"They used her checkered background as justification for this horrible beating," Beale says. But after Parker's 1991 acquittal, jurors told New Times that county prosecutor David Rodriguez botched the case. The only documentation of Parker's crime presented at the trial were photographs taken of Wheeler after she had been beaten and testimony from Wheeler and police.

Rodriguez's response at the time: ". . . the judge instructed the jury all we needed to show was 'any physical injury using a dangerous instrument.' And we used the photographs. The photographs clearly showed injury."

The jurors disagreed. "In the beginning, obviously, you're going to be startled by that [photographs], but then again, they can be very deceiving," jury foreman Sabine Wallman-Evans told New Times. ". . . All it would have taken was a hospital report," she said. Wheeler was horrified by the acquittal, and by the way she says the jurors treated her. The torture of a kidney-shaped glass ashtray slamming into her skull was nothing compared to the pain she suffered when one of those jurors looked her in the face and laughed, she says. As for Parker? "He turned and looked at me in that courtroom and sneered," Wheeler says. "I was devastated. The system let me down."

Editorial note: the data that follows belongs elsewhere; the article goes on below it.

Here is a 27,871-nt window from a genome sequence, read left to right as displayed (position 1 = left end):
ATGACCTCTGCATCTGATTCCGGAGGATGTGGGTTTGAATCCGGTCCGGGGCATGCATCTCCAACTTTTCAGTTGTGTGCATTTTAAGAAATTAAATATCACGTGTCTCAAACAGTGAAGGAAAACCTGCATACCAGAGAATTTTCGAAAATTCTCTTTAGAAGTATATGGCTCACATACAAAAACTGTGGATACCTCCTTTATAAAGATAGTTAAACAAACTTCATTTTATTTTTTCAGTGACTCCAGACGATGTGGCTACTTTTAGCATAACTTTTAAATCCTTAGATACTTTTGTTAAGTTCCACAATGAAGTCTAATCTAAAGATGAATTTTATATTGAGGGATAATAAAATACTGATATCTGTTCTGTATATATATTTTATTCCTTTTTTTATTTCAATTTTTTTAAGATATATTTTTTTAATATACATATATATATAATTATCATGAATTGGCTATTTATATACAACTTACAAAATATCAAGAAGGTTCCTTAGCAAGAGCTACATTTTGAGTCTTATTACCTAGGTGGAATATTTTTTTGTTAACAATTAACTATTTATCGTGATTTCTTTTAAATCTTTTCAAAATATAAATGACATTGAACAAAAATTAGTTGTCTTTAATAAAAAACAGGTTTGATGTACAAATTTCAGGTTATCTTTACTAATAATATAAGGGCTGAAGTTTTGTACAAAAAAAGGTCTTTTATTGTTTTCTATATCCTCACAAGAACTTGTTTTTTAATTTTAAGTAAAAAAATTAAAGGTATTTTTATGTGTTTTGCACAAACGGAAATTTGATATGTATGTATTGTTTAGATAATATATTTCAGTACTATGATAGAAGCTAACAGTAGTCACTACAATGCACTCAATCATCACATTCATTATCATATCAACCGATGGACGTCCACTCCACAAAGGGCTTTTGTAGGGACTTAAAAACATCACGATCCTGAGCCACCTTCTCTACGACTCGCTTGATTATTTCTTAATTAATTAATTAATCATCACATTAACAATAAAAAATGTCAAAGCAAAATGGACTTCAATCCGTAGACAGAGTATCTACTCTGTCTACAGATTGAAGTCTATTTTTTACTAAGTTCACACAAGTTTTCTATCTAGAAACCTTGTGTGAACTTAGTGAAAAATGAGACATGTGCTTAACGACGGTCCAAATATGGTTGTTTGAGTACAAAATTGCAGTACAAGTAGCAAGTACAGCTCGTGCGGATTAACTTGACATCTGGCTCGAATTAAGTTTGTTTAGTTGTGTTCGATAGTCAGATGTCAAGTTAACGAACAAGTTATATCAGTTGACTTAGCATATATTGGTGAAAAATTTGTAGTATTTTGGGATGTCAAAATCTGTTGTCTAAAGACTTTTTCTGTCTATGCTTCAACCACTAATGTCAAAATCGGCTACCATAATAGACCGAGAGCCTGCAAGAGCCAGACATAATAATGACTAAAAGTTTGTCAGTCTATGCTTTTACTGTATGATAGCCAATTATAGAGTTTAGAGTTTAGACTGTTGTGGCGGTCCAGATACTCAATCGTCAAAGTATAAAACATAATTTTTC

John Wolfinger, Parker's attorney in the second trial, declined to discuss the details of the case. "I was surprised with the verdict. But other than that, I really don't have any comment," he says. Parker could not be reached for comment.

Beale says that on the stand, Parker denied that he ever told police he had wanted to kill Wheeler. He cried self-defense, stating that Wheeler had struck out at him first that night. According to medical records and Wheeler's account, the woman suffered six separate fractures, including one to her skull. She spent days in intensive care. Surgeons reconstructed her face with plastic, metal and 77 staples. And according to police reports, Parker towers over Wheeler by more than a foot. He outweighs her by 50 pounds.